Building on our Shared Commitment - a blog by Barbara Molony-Oates

Last updated on 25 May 2023

Our Public Involvement Manager Barbara Molony-Oates blogs about why our Shared Commitment Committing to Change event was a crucial and important first step towards developing bold and ambitious actions to drive this important work forward.

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We launched the Shared Commitment to Public Involvement in March 2022 with 12 other leading health and social care organisations to improve the quality of public involvement in health research.

Since then, we’ve grown to 17 organisations, including NHS England, and we have many more big and small organisations wanting to join.

Getting 17 organisations to sign up to our joint pledge was a massive undertaking and something we’re immensely proud of, but we also recognise that the work doesn’t end there.

If we are truly serious about embedding public involvement in health and social care research, then we need to go further.

It was with this in mind that we decided to hold our Shared Commitment Committing to Change event with our 17 partners.

We wanted the event, which was held towards the end of April, to be three things:

  • an opportunity for people to network and collaborate.
  • a chance to share learning
  • a chance for us to make commitments of what we're going to do in the coming year both individually and in partnerships to further the aims of the Shared Commitment

This was an ambitious plan, and impossible for all of us to achieve considering we only had a few hours, and not everyone attending was in the position to make decisions about what their organisation could commit to, but we made a start.

Jim Elliott, Public Involvement Lead at the HRA, and Jeremy Taylor, Director of Public Voice at the National Institute for Health and Care Research (NIHR), opened the day sharing their excitement of being together, of the launch and growth of the Shared Commitment, and of the opportunity for us to collaborate to help change the behaviour of researchers, and support them to involve people with lived experience as early as possible in their research.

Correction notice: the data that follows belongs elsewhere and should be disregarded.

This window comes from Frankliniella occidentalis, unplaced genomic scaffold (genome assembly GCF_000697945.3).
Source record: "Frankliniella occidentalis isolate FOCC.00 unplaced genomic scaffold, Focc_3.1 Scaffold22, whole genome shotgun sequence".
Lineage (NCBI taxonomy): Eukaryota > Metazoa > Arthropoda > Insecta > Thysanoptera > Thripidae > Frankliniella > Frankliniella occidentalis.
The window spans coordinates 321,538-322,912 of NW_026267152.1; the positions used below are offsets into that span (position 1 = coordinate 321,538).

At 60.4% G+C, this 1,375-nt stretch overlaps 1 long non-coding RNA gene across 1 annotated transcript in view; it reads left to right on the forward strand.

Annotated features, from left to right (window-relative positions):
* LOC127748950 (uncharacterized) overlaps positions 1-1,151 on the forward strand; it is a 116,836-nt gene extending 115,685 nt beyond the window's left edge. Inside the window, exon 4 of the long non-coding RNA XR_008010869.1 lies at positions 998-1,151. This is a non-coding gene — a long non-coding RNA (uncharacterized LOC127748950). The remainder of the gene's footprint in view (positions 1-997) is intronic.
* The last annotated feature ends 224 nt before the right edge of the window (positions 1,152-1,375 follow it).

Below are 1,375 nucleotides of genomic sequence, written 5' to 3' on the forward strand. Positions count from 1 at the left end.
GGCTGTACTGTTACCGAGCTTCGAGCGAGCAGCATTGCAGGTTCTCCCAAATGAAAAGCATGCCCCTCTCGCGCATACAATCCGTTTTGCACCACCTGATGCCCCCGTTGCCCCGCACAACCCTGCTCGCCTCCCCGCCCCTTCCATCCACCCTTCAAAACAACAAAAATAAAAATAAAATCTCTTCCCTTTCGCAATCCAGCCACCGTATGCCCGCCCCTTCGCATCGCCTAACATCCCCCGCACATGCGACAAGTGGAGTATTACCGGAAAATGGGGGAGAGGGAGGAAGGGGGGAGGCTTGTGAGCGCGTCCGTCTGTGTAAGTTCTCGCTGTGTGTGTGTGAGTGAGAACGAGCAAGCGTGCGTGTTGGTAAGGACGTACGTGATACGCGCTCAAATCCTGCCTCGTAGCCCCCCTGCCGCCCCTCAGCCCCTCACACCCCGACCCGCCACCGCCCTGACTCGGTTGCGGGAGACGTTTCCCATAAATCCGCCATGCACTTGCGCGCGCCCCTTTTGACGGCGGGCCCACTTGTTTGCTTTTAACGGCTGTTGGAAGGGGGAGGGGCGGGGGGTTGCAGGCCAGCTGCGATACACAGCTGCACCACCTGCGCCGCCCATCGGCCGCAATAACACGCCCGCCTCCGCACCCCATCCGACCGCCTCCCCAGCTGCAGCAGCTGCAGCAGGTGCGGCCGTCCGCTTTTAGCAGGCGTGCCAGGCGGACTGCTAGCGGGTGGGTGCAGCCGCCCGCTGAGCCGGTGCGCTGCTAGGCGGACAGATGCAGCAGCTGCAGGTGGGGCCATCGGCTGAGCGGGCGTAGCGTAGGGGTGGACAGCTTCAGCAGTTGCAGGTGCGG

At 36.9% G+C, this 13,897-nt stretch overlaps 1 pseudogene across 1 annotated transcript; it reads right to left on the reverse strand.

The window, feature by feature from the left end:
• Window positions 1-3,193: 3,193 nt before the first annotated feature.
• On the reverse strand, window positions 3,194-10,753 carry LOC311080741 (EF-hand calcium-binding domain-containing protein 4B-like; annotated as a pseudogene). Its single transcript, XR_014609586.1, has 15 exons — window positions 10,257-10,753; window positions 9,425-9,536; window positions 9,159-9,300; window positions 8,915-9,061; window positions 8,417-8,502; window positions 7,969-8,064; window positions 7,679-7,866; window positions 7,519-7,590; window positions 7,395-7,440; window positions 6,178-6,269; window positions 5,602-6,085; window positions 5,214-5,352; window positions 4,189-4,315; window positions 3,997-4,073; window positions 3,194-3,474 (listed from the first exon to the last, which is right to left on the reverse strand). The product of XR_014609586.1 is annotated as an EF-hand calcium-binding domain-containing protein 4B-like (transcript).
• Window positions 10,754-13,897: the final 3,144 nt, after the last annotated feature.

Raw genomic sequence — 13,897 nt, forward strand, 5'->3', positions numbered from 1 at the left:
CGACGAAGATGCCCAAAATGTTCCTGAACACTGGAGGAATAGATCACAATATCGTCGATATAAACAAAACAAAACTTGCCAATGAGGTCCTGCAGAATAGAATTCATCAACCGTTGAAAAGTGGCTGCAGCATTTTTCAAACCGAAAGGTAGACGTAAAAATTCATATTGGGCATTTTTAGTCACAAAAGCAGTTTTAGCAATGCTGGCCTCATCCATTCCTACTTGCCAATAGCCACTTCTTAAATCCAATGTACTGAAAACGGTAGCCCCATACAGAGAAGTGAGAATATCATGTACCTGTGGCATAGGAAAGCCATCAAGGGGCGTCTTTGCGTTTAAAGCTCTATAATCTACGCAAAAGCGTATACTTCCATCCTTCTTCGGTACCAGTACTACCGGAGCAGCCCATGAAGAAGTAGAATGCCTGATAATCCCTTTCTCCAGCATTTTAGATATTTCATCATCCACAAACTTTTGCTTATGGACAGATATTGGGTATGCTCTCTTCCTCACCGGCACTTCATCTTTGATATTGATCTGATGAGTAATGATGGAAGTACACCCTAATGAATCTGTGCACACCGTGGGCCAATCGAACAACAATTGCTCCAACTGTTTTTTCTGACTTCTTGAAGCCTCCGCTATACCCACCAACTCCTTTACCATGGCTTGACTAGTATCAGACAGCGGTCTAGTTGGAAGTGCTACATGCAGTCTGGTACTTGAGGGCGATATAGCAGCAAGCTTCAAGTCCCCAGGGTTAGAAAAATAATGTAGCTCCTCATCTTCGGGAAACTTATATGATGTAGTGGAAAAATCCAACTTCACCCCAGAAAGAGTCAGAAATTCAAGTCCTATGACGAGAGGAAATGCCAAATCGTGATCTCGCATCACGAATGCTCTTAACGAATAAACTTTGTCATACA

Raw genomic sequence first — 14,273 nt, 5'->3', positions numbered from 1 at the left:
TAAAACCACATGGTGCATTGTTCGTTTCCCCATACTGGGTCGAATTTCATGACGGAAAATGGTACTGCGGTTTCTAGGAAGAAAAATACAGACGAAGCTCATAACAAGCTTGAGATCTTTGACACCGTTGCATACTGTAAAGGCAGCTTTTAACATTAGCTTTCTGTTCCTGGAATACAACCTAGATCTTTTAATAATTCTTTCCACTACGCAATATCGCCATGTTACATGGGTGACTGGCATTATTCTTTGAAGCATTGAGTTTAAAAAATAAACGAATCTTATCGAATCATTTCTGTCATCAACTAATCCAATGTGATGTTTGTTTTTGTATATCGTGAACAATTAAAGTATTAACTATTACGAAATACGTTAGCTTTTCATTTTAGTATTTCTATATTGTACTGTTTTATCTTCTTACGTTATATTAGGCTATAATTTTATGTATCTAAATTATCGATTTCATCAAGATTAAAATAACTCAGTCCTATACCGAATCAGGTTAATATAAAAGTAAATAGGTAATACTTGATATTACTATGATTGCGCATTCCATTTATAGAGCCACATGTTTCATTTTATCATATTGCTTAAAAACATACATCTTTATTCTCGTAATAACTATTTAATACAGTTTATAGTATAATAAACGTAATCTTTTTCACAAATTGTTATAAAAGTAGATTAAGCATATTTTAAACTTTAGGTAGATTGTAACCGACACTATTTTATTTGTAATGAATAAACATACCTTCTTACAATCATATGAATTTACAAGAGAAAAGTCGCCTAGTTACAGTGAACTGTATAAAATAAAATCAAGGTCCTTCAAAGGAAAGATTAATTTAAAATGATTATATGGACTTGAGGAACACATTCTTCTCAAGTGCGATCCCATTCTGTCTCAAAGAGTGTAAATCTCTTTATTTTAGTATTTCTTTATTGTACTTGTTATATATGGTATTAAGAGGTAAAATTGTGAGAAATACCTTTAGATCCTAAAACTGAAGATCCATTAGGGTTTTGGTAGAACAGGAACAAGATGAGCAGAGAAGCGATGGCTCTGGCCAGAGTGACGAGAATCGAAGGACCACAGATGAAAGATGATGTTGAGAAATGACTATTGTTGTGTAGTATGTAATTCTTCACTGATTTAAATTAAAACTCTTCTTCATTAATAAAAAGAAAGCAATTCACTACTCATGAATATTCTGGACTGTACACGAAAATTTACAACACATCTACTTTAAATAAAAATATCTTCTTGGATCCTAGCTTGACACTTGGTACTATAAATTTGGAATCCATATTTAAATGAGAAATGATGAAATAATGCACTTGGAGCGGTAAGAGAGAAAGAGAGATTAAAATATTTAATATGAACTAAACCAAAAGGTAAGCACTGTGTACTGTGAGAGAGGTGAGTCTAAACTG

During his opening speech our Chief Executive Matt Westmore talked about the importance of making sure that people have a voice in the health and social care research sector, and about being open, honest and transparent when we include and when we exclude people, what we are able to change now, and what we need to work on together to change in the future. He recognised that some of the challenges that we all need to work on will take time, and this is most definitely not a sprint but a marathon, and that the Shared Commitment is a pledge for us all to work on these difficult challenges together.

He then challenged the executive sponsors FOR each of our organisations in the room to create the environment, provide the resources, champion, and support everyone in our organisations who is involved in the Shared Commitment.

Lucy Chappell, the government’s Chief Scientific Advisor and Chief Executive of the NIHR, delivered the keynote speech. She reinforced what a huge milestone the Shared Commitment to Public Involvement is, in the drive to make sure that public involvement becomes so mainstream in health and social care research that nobody questions it.  Her endorsement and support of the initiative adds weight, which can help partners prioritise and drive forward improvements in public involvement within their own organisations.

During the afternoon session our partner organisations got together in breakout groups where we discussed upskilling, inclusion, and the impact of our work.

Following on from our breakout sessions we came up with several initial commitments to help drive our work forward.

For example, a number of us have already committed to sharing, testing and evaluating the PIRIT impact tool, which was co-developed by public contributors and staff from the Marie Curie research centre and the Wales Cancer Research Centre.

More actions and commitments will follow once our partners make decisions about which areas they can support.

This is an important and crucial step which lays the groundwork for our future development and means that we are in a much better position to build on what we have achieved so far and set tangible goals for our work.

But the most powerful part of the day were the speeches from our two public contributors Margaret Grayson and Cherelle Augustine

Through their very wise, and at times tough words, they reminded us all why we launched the Shared Commitment and the importance of getting it right.

As Cherelle, said in her closing remarks ‘remember when you’re working with a patient, it might be your job, but it’s my life. You can get a new job. I can’t get another life.’

With that firmly in my mind, I think it’s fair to say I ended the event feeling more energised and committed to the Shared Commitment than ever before.

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